It does! I ended up cooking both for about 2 hours, total, using the high heat method for crispy skin! They turned out great! I made them each a little different. One I took veggie oil and mixed it with some steak seasoning(I love the pepper and garlic in that on almost anything, and I don't have to put any additional salt in) and a bit of onion powder. Then brushed the chicken--under the skin, in the cavity, and on the skin. And the second, I took room temp butter and mixed it with some garlic powder, onion powder, and a bit of pepper(my kids don't like pepper as much as I do!). I have to say, they were both delicious, and my family raved! It was so easy, and I have a million ideas about how else to season them, and they are inexpensive to make. So it'll likely be something on our menu every couple weeks! Thanks so much! It was really easy, and I realized I had nothing to be afraid of!
star pooley starryrose
Oct 8, 2011
Congratulations! If I can help you with any other cooking issues, feel free to ask.
amelia wade millyw
Dec 9, 2011
how about stuffing it with cornbread stuffing?
Tayelor Blanchard nikeice_23
Oct 11, 2012
These look great! I made my first one over a coke can a few months ago on the grill, but now that it's cooling off, I will use the oven to heat the house. Thank you for showing so many varieties of spice options! Will let you know how it goes!
Linda Beers bowlingmama2
Oct 21, 2012
Have a chicken roasting now using your method and have to say it smells really good in here and can't wait to try it.
Linda Beers bowlingmama2
Oct 21, 2012
This turned out perfect and my family said more than once, "mom, this is really good!" Thanks for sharing.
Terry Ann Seale terryseale
Dec 24, 2012
We usually made Christmas lasagna for the main meal Christmas day. But now, we have a grandson who is extremely allergic to eggs, dairy, and nuts.

So I am trying for the first time in my life to roast a chicken, using your recipe. Wish me luck!
Rebecca Anderson tigersb
Jan 29, 2013
I tried this recipe and say it's Family Tested & Approved!
Tiffany VanWinkle Tiffany_VanWinkle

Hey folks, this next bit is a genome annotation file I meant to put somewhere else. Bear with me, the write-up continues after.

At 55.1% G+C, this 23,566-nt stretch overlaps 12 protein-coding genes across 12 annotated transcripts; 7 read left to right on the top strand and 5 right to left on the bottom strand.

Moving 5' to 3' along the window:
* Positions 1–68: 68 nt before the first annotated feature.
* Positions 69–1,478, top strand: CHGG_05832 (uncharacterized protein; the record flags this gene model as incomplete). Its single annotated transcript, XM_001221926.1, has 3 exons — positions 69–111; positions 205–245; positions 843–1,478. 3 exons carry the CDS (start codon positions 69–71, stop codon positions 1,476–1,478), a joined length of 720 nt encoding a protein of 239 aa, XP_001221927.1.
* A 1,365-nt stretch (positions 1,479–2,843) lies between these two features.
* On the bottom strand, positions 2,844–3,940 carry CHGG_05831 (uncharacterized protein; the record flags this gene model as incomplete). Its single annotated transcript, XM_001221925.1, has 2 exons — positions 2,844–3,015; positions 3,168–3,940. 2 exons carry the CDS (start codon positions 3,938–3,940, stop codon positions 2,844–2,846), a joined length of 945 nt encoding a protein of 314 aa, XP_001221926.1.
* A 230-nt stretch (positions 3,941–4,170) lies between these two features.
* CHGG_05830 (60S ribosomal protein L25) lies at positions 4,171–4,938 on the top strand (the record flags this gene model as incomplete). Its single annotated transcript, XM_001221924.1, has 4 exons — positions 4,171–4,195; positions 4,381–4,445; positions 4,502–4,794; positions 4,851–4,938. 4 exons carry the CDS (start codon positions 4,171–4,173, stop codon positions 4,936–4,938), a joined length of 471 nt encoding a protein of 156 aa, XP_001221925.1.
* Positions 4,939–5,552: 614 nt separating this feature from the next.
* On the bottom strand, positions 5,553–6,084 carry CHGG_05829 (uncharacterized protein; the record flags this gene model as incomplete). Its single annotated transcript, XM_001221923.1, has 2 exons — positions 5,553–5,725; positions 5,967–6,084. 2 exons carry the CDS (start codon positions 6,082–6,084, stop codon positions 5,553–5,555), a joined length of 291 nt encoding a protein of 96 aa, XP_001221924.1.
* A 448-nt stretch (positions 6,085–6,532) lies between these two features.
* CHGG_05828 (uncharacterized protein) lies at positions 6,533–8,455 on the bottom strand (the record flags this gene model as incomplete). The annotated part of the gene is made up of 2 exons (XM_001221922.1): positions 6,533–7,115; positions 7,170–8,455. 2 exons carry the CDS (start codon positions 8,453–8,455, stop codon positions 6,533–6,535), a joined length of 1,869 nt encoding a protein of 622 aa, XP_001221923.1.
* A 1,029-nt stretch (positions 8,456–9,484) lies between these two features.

Jul 2, 2013
I followed your directions aboved. My first time roasting a chicken and it looked just like your pic, give or take a few minor adjustments. :) I used the "high heat method" and my chicken turned out crispy, darker skinned, and very juicy. I got some herb and chicken marinade, injected it into the chicken, using an injector, then poured the rest of the marinade over the chicken. Then I sprinked mined onion, garlic powder, and a couple of different Mrs. Dash seasonings. Then placed foil over the sides and top of the chicken. Started out at 450 degrees F for 15 mins, then I turned temp down to 350 degrees F and baked for about an hour and 45 mins longer. It turned out so good! My family went bonkers over it and said that it has so much flavor and is very juicy and tender. Awesome! Thank you for helping me make such a delicious chicken!
Tiffany VanWinkle Tiffany_VanWinkle
Jul 2, 2013
Awesome receipe! I give it a "five star rating"!
JoAnn Broadway browayjo
Sep 20, 2013
Thank-you so much for the baking times. I bought a 6.5 lb. roaster for supper, and no-one seemed to be able to tell me times to roast it. I really appreciate the info.
Penny Eisenberger YummyPenny
Jan 5, 2014
Made this today using the high heat method. I seasoned the chicken with rosemary, thyme, and sage olive oil rub and sprinkled lemon pepper inside the cavity before stuffing it with onion, fresh rosemary, thyme and garlic. Came out excellent!